David Adams' answer You will be limited in which state you are eligible to file based on time of residency, but, yes, some states are much better to file in than others. Kansas is a state with better exemptions for property you may own than many others, especially compared to Missouri
David Adams' answer If you were not driving and another hit you negligently, then yes, you do have a claim against the negligent driver. There is a two year statute of limitations in Kansas, and you amount of recovery will be dependent on the extent of your injuries.
David Adams' answer Generally you start with dealer retail, but if it went to a hearing you would be able to reduce that amount by various factors including mileage, damage, wear and tear, etc. So ultimately again, the final number is negotiable to some degree.
David Adams' answer Generally blue book value is used, though ultimately other factors can be considered. There are some companies out there that will lend you the money for the redemption, so the car can be purchased for a more reasonable, post-bankruptcy loan amount.
David Adams' answer There is only a two year statute of limitations in Kansas. This date can be considered to run from the date that you were first able to discover that malpractice had been committed. There might still be some time left to get a case on file in your case. Please consult an attorney immediately. It will be necessary to find a physician who can review the case and give a formal opinion that what the other doctor did constituted malpractice.
David Adams' answer Maybe. A suit against the hotel would have to show that the hotel breached some duty to keep you safe. This can be shown in various ways, and would be highly dependent upon your particular facts and the situation of the hotel and how they handled issues regarding safety of their guests. The extent of the injury will also have an impact on the feasibility of an attorney taking up the matter against the hotel.
David Adams' answer The doctor should be liable if they prescribe a medicine that you are known to be allergic to. The bigger question might become, "what are the extent of damages?" If the medicine did not cause a more serious medical event or problem, then it would likely be hard for a lawyer to justify the time and expense of a lawsuit. In any case, notifying the state board of hearing arts would be one way to document the failure of care, and put the licensing people on notice that there is a bad doctor out...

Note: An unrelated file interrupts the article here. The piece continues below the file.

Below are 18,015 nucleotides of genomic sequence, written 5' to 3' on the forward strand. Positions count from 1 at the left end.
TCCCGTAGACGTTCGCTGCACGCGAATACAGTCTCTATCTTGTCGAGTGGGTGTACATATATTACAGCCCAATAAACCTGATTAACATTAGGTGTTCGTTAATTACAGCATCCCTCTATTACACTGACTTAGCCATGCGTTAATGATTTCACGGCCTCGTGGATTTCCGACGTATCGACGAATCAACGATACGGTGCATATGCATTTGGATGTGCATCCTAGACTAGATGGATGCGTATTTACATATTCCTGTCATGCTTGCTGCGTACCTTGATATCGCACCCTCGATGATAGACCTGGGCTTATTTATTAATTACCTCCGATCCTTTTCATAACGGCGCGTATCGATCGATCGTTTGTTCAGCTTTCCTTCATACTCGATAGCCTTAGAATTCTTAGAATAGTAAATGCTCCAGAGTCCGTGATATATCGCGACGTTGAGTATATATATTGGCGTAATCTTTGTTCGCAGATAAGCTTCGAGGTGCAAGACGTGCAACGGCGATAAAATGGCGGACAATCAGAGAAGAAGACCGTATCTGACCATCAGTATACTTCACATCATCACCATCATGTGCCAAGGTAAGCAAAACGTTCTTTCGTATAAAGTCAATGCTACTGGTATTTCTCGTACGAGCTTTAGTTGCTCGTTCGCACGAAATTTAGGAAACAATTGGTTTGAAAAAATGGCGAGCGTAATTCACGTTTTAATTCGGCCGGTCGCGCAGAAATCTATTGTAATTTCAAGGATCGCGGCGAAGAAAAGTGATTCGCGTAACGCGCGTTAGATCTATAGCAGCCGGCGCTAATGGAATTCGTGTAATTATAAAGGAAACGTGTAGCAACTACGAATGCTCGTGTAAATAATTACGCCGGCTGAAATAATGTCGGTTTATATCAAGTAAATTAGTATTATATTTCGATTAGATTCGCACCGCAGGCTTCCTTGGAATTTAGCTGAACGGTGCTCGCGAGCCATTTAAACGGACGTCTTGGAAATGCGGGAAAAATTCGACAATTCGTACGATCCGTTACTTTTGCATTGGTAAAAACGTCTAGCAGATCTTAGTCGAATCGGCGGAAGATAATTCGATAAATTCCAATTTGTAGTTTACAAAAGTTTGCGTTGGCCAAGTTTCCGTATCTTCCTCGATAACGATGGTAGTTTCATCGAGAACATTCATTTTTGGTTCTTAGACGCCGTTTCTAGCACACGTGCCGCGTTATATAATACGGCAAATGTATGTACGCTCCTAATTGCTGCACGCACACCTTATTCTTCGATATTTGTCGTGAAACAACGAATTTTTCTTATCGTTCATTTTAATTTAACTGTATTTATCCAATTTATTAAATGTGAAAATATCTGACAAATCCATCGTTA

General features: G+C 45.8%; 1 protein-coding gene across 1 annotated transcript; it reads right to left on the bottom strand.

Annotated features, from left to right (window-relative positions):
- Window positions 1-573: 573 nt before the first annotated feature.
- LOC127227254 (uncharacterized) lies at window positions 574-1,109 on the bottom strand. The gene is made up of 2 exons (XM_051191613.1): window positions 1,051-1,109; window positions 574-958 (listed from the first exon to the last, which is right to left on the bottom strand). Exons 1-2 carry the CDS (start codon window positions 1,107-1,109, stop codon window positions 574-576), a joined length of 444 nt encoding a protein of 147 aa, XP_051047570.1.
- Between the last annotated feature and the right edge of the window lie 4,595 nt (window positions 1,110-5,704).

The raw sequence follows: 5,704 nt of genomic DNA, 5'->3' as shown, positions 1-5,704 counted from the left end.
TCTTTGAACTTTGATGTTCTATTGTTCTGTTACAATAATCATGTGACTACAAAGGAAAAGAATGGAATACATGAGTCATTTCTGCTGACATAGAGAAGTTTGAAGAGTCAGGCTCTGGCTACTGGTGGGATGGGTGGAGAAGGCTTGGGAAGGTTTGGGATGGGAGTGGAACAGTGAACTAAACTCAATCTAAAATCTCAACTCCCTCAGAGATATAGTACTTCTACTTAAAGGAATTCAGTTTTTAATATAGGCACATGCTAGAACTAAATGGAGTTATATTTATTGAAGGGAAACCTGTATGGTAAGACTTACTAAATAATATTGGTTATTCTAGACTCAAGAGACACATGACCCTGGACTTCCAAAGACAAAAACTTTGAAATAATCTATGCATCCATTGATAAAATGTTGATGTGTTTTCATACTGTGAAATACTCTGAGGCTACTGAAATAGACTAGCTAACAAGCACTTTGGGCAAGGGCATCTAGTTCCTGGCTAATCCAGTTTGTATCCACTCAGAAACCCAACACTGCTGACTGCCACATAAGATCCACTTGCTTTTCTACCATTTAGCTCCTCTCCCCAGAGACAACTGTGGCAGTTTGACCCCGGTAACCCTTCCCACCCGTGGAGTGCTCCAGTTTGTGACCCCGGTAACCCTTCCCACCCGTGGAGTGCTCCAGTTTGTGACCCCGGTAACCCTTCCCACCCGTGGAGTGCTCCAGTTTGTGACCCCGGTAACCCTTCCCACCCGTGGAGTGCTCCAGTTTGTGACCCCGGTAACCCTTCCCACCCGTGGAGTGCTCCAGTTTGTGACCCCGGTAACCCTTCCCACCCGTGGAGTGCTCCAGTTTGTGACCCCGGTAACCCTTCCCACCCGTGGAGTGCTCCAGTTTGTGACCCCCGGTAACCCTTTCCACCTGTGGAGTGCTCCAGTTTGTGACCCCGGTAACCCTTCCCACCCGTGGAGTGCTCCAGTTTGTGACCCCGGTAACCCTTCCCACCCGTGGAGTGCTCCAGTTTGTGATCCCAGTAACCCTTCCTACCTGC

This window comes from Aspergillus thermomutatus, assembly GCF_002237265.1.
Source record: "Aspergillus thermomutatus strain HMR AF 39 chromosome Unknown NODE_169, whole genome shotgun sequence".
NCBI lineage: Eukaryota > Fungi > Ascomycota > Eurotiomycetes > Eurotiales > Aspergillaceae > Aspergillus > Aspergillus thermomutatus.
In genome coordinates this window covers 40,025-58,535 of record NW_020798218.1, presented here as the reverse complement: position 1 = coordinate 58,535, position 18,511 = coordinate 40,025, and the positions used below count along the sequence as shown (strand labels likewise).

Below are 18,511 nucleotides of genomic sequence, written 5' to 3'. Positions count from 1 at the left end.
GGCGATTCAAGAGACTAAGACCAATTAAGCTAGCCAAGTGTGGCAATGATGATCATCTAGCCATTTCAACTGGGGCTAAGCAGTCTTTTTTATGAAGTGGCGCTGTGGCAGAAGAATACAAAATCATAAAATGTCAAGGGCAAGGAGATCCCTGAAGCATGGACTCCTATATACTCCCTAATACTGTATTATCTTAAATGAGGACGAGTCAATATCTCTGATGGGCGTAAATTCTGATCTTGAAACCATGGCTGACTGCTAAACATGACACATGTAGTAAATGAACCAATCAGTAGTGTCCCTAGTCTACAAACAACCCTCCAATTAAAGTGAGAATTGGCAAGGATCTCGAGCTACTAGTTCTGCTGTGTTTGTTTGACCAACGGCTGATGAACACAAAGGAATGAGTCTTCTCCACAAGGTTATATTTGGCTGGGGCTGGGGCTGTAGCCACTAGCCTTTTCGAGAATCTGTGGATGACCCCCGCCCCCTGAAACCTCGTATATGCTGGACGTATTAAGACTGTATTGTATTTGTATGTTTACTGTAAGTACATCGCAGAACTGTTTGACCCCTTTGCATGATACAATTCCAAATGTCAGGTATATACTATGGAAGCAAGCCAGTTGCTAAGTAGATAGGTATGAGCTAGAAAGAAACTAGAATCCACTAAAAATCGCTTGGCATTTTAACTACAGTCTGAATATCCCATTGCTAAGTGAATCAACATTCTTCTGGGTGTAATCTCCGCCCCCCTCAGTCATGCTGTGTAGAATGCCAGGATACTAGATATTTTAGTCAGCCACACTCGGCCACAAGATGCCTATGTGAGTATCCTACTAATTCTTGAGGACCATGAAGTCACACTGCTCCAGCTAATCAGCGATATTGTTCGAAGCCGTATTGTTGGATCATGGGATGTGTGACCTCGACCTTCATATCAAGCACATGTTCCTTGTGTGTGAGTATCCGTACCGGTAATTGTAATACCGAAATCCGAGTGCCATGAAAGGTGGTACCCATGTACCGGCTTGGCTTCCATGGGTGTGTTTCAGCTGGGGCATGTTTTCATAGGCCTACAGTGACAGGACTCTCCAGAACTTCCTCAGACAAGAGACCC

David Adams' answer You have a case if the dealership was more than 50% responsible for your fall. The fault finding would ultimately be up to a jury, but you can get a settlement if the adjuster agrees about the fault assessment. I would be interested to know about all the facts that led up to a caused the fall. There may very well be a case for you to pursue, it just depends on all the facts. I'd be more than happy to go over the matter in more detail with you.
David Adams' answer technically, the charges can come through quite a while after an event, but practically, if you don't get a ticket within a day or two, or at most a week, you are not likely going to get one. From the facts you mentioned, it doesn't sound like you should get any ticket in any case.
David Adams' answer Unless you were a minor at the time it occurred, there is generally only a two year window to get a case filed (either against the individual at fault or his/her estate). Any delay beyond that is likely going to be a bar against getting any recovery. Your question mentions 2014 and 2016 as dates, so not clear on the time frame. Happy to consult further if you'd like.
David Adams' answer Liability will depend on what the original doctor should have been able to diagnose, and what effect the delayed diagnosis had on the eventual problems your son developed. These cases often require review from another medical expert in the field. You can contact my office or another attorney that handles medical malpractice cases. There is a two year statute of limitations in Kansas.